Bon Jovi, Wembley Stadium, June 21
Want to feel old? The last time Bon Jovi played Wembley Stadium, Billie Eilish wasn’t even born.
That was way back in August 2000, when the New Jersey legends became the final band to headline the famous old London venue.
Their belated debut at the new Wembley is more than a decade in the making. The Rock And Roll Hall Of Famers were due to christen the rebuilt stadium in 2006 (when Eilish was four, in case you're not feeling old enough already), only for plans to change when its opening was delayed. Still, what’s 13 years between friends?
“We sold out two nights before they were ready for us,” grins a fired-up Jon Bon Jovi, revving into opener This House Is Not For Sale, the title track from their most recent album, at the impressively early time of 7.55pm. “I like what you did to the place."
Raise Your Hands and you Give Love A Bad Name, both from 1986’s Slippery When Wet, receive early airings, setting the tone for a two-and-a-half-hour set of classics interspersed with newer material. There's no In These Arms, sadly, but Runaway, Keep The Faith, Bed Of Roses and Wanted Dead Or Alive fill the hits quota, alongside 2000 career rebirth It's My Life.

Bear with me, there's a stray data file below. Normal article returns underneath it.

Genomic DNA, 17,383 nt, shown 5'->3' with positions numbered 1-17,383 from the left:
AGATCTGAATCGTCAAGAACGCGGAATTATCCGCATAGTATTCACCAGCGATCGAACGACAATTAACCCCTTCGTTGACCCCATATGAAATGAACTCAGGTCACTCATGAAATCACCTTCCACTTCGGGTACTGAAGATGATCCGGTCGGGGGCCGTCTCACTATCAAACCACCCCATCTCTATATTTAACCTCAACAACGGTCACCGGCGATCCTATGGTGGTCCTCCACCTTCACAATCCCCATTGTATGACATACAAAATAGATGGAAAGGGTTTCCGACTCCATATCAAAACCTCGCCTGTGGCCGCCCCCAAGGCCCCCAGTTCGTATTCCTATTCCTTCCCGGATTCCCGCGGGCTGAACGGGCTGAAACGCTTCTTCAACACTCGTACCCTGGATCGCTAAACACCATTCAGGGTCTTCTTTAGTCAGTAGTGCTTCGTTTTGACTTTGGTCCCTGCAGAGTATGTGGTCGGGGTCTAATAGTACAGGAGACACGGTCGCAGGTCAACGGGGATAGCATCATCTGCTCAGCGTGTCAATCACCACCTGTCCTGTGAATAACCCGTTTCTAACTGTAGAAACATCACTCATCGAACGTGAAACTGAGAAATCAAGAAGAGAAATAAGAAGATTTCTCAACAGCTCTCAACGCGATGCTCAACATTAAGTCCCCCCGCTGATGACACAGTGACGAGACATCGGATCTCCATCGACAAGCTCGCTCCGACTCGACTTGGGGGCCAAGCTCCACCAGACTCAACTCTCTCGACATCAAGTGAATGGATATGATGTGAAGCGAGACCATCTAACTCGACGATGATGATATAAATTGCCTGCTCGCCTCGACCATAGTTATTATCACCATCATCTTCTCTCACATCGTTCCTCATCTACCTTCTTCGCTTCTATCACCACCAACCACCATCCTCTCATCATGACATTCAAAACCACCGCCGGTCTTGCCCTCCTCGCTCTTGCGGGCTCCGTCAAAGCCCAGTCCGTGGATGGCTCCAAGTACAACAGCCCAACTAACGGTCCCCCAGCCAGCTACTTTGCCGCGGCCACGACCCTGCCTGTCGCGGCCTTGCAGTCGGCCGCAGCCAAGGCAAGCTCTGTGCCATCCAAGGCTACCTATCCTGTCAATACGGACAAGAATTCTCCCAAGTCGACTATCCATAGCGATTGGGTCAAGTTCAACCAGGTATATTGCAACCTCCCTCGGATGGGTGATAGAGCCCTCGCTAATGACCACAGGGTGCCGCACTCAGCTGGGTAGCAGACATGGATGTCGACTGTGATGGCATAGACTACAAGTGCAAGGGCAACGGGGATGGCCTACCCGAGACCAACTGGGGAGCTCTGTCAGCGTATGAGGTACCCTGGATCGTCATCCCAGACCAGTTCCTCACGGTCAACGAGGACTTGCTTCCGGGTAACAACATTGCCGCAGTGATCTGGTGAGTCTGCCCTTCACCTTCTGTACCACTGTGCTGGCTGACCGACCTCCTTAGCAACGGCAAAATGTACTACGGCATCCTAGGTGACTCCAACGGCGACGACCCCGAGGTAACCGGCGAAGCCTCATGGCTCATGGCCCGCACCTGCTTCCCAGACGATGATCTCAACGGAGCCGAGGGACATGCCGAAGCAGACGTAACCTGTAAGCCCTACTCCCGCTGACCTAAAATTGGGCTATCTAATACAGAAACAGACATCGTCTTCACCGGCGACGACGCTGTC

The sold-out crowd starts out hot and rarely dips in enthusiasm, forgiving the occasionally patchy sound (fast becoming a hallmark of this summer’s UK outdoor calendar) and – in a rarity for modern audiences – enthusiastically cheering for an encore. They are rewarded with an epic Always and a mind-blowing Livin’ On A Prayer, reclaimed from '80s night purgatory to take its rightful place in stadium rock folklore. It's a joyful climax to a fun-filled night.
There was another blast from the past on the undercard, meanwhile, where Manic Street Preachers opened proceedings (the band previously supported Bon Jovi at Milton Keynes Bowl in the early '90s). Consistent with the "better late than never" theme of the evening, it was the Manics’ first ever Wembley Stadium gig. You suspect it won’t take Billie Eilish quite so long.